SPAR manager shares his four-hour experience

2017-08-16 06:03
Alan Stapleton discovers the dangers of using ATMs in a wheelchair.       Photo:SUPPLIED

Alan Stapleton discovers the dangers of using ATMs in a wheelchair. Photo:SUPPLIED

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THE Eastern Cape promotional and advertising manager at SPAR, Alan Stapleton, with the help of his colleague, Devon Smith, took on the four-hour wheelchair challenge last week.

During the four hours participants were allocated certain tasks.

These tasks included visiting a shop and buying bottled water from the top shelf of the fridge, going to the post office or PostNet and buying a stamp; thereafter finding the nearest SAPS charge office to stamp a document, drawing money from an outdoor ATM and using a public toilet.

Commenting on the tasks, Stapleton said, “It was impossible to reach the top shelf.

“However, I was able to stretch and tipple a bottle off the shelf below.”

He admits that he could not have the product of his choice and eventually had to ask a customer for assistance.

When it came to finding the nearest SAPS charge office, Stapleton said he had difficulty manoeuvring in and out of the car.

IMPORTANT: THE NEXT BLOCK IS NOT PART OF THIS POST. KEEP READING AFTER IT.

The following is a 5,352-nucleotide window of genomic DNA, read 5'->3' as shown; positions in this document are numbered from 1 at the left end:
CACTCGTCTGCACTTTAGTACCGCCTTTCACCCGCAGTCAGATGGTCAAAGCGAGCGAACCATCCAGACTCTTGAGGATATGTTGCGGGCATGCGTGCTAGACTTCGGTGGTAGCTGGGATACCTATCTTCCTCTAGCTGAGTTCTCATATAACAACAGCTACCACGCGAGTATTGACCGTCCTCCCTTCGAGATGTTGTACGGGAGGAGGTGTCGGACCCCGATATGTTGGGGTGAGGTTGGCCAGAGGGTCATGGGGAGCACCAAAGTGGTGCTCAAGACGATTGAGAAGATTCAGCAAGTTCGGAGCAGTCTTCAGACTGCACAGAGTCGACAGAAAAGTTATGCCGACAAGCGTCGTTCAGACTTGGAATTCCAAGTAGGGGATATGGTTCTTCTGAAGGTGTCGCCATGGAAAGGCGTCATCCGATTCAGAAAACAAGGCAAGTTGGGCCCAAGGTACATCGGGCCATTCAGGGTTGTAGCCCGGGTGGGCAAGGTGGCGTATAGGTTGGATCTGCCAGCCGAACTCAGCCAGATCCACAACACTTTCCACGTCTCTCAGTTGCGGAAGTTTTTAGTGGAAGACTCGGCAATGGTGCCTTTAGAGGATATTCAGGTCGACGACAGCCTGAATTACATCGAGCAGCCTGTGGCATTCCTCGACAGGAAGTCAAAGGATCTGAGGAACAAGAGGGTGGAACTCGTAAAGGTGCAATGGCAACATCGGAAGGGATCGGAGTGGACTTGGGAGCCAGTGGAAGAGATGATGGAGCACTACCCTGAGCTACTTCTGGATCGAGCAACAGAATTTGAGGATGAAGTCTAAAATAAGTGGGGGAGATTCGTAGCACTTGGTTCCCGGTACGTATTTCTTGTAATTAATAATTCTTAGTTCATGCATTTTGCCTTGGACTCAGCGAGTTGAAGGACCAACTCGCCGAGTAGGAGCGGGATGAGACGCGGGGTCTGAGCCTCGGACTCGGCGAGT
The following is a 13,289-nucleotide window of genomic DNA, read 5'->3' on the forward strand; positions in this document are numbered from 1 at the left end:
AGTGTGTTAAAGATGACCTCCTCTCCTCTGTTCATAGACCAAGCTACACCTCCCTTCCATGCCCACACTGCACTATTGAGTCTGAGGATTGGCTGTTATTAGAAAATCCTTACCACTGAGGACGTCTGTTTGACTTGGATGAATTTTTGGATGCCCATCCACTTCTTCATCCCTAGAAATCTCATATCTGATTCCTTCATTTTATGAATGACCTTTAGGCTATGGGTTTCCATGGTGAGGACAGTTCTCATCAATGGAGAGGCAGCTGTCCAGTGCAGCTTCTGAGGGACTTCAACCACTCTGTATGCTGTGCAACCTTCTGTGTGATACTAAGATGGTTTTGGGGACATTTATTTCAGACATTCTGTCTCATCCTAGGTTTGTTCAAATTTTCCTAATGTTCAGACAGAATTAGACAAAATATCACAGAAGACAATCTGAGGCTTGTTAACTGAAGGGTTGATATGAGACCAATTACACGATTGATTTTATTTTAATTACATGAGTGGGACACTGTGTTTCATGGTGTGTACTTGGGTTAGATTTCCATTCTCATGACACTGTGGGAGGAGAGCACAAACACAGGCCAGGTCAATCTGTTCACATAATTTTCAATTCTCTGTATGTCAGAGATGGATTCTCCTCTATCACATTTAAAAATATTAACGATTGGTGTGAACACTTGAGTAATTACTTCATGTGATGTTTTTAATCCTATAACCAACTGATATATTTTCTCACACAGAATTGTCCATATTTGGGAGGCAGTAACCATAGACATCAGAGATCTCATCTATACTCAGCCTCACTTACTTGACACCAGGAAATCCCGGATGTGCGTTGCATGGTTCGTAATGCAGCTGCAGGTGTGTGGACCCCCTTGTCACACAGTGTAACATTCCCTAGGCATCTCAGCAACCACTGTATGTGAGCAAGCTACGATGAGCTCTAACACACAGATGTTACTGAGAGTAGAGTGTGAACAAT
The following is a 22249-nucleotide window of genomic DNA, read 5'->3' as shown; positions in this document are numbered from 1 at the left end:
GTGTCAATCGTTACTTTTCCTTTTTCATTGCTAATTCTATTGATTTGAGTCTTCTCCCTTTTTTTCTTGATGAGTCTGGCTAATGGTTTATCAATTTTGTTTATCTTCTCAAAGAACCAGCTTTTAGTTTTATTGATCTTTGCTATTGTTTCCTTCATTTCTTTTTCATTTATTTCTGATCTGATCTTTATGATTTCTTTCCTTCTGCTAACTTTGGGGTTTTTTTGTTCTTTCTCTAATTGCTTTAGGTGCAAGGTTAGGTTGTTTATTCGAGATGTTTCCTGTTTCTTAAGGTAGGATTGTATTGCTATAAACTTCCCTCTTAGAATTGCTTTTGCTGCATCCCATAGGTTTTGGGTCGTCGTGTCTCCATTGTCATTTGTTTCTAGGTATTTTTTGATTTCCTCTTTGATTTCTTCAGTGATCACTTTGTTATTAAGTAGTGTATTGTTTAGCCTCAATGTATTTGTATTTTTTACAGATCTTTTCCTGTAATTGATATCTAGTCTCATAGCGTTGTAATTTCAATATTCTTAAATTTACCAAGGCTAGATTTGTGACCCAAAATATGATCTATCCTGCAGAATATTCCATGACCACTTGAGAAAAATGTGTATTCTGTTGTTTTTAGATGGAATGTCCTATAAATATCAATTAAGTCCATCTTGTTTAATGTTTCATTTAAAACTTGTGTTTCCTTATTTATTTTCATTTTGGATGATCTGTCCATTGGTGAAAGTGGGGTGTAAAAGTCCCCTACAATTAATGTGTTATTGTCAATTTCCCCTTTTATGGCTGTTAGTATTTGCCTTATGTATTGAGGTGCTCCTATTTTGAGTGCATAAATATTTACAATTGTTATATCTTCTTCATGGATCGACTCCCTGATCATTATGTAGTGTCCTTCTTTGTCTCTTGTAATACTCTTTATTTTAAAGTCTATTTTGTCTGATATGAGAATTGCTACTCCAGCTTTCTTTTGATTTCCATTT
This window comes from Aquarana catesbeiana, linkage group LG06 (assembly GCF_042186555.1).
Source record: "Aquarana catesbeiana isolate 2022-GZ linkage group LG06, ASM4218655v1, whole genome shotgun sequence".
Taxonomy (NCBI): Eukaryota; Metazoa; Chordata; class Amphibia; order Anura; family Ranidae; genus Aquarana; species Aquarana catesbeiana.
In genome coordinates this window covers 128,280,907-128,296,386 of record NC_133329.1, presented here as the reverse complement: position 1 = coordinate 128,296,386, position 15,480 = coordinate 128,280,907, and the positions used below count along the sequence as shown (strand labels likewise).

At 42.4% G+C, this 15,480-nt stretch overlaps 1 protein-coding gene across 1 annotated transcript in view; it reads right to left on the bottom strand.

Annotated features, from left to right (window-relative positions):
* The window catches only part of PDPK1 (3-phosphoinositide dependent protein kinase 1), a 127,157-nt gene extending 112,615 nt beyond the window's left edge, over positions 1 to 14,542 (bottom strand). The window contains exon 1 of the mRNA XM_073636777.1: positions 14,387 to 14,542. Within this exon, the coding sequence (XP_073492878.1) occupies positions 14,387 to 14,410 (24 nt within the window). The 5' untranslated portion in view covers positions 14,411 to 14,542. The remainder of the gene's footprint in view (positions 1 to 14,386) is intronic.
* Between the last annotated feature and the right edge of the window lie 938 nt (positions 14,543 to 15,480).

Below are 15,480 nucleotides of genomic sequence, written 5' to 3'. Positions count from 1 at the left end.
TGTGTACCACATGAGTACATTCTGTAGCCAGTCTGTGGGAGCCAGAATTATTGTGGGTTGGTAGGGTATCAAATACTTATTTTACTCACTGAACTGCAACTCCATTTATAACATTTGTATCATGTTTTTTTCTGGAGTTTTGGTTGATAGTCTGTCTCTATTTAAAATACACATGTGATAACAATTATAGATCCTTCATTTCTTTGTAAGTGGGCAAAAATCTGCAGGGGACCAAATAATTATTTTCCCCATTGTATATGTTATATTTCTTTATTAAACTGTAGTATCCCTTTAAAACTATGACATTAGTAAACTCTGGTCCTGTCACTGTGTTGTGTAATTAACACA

“The police at Kabega Police Station were very friendly and accommodating.”

Describing his trip to the post office he said it was a frightful experience as there was a “steepish” ramp, “My ‘soft, office hands’ needed to toughen up.”

When drawing money from an outdoor ATM he said he felt so low and exposed.

“I could not prevent ‘lurkers’ from seeing my pin number, and it was a bit of a challenge to see the keyboard. I could have been an easy target to rob.

“Using a public toilet was unbelievable,” he described.

“The passage to the toilet was very narrow. There wasn’t enough space; my elbows were knocking against the wall.”

To get access one needed a R2 coin, “I didn’t have one but I couldn’t turn the wheelchair in the passage so I had to reverse and call for help.”

Fortunately for him, his faithful driver was in close proximity.

“Once in the disabled toilet, I first had to juggle with my wallet, cell phone and water that I had bought,” he said.

He added that manoeuvring from chair to toilet and back was very difficult.

“My trip to the pharmacy was also a hassle. I was very wary of knocking delicate stuff. Luckily the pharmacist was very friendly and accommodating.

“The counter was very high though but fortunately I did not have to sign anything.”

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